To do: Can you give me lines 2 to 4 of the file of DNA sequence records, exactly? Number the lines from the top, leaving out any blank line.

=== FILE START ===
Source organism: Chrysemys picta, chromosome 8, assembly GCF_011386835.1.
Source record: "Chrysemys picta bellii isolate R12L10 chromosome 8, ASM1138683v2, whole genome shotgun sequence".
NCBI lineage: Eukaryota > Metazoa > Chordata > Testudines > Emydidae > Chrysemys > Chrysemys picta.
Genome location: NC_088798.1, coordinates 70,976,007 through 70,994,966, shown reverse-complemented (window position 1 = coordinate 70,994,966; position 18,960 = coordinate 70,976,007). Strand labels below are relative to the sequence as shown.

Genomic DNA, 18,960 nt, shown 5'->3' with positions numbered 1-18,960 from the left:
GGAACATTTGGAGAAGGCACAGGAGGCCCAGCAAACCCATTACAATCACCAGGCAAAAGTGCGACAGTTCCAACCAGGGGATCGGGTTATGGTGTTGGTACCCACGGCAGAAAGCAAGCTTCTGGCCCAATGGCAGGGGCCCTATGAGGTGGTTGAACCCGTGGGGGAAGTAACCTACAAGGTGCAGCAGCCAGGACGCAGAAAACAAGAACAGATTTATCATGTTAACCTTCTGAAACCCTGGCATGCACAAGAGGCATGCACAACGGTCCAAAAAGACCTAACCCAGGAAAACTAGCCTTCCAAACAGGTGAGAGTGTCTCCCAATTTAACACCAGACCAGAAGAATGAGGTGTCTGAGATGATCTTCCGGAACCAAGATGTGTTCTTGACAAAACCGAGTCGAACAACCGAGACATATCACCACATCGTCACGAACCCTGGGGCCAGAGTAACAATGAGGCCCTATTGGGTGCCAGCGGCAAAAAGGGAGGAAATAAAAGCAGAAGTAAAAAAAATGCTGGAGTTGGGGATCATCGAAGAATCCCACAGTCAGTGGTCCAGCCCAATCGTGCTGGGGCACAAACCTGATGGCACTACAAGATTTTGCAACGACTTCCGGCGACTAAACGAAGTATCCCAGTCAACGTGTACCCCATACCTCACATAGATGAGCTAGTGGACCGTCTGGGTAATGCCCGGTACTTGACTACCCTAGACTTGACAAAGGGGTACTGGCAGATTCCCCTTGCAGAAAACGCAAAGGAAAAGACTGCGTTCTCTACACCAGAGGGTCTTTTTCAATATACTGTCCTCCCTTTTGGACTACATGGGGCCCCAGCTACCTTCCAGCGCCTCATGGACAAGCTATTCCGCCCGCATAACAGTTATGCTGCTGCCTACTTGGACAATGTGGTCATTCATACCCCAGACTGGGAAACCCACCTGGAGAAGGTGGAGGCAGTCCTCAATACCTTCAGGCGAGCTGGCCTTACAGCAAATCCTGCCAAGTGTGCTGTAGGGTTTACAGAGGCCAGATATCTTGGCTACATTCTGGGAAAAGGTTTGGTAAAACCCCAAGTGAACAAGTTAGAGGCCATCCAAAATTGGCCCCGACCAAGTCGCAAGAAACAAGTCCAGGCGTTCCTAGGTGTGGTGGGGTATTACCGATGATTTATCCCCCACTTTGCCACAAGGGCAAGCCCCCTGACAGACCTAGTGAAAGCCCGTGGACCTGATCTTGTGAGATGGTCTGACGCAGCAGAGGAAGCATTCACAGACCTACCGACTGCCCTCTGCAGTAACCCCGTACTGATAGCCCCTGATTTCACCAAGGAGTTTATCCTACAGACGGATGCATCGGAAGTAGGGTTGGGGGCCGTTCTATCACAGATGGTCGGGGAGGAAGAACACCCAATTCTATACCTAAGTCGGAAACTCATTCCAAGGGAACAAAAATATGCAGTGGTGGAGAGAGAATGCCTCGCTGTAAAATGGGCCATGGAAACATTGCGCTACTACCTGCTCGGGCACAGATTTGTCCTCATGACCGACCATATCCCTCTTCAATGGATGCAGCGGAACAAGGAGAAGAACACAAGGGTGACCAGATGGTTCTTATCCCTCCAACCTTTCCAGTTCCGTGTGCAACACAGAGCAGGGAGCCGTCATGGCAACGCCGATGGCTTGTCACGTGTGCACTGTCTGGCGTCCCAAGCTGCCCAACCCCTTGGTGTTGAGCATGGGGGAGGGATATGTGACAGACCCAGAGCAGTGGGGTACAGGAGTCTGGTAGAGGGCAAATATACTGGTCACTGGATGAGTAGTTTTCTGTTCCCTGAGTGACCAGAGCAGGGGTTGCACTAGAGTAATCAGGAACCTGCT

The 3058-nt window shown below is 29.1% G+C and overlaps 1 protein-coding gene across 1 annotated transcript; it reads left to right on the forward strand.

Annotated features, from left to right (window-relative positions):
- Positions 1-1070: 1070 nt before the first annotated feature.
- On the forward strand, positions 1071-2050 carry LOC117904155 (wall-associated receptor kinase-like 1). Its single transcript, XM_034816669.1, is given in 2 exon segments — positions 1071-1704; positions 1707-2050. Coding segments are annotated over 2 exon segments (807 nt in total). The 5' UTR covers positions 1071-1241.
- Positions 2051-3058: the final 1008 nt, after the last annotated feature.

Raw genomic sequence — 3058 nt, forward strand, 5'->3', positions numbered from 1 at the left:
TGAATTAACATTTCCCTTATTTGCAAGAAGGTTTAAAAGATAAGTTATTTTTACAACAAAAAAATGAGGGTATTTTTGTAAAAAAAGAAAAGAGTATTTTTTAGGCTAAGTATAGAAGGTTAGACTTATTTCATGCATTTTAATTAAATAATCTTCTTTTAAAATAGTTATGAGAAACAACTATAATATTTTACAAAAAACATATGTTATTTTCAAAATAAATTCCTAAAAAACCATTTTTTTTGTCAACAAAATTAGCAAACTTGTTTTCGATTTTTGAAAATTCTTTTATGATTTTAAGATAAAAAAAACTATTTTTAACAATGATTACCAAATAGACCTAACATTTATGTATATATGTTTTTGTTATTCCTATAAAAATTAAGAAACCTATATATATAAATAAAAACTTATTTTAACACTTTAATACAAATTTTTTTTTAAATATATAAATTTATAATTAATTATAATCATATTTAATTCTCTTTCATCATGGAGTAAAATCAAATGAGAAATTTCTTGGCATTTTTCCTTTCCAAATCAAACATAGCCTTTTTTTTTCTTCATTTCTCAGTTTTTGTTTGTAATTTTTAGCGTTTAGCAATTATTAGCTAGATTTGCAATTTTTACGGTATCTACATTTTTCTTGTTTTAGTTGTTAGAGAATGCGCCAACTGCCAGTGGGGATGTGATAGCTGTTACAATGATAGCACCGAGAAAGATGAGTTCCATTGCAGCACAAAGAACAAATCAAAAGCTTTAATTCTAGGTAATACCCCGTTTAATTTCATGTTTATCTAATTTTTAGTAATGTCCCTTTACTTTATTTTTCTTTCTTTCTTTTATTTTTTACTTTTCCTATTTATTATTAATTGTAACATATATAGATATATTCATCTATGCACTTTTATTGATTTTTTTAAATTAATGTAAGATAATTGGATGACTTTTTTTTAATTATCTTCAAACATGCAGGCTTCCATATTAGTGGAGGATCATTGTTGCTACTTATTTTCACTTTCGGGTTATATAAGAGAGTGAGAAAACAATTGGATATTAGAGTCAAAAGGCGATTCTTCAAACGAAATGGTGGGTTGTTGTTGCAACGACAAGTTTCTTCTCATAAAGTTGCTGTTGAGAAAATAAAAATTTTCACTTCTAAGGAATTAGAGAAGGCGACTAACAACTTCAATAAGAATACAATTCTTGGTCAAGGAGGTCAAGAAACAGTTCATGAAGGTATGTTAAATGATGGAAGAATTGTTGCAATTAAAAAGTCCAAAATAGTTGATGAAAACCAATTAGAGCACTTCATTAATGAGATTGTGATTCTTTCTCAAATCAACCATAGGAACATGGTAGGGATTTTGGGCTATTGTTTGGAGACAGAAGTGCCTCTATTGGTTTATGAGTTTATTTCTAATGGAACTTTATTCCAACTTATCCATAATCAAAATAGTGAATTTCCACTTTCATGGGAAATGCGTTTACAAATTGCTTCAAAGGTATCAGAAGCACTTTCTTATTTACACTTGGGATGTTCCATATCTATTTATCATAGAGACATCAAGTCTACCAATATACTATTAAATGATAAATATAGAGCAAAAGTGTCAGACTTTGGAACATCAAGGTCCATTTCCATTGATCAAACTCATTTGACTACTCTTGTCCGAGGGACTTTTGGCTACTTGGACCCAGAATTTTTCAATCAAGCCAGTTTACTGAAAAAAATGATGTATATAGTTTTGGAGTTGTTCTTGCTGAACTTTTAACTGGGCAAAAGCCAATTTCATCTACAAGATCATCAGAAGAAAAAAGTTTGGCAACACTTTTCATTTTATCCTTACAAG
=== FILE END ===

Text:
Source record: "Chrysemys picta bellii isolate R12L10 chromosome 8, ASM1138683v2, whole genome shotgun sequence".
NCBI lineage: Eukaryota > Metazoa > Chordata > Testudines > Emydidae > Chrysemys > Chrysemys picta.
Genome location: NC_088798.1, coordinates 70,976,007 through 70,994,966, shown reverse-complemented (window position 1 = coordinate 70,994,966; position 18,960 = coordinate 70,976,007). Strand labels below are relative to the sequence as shown.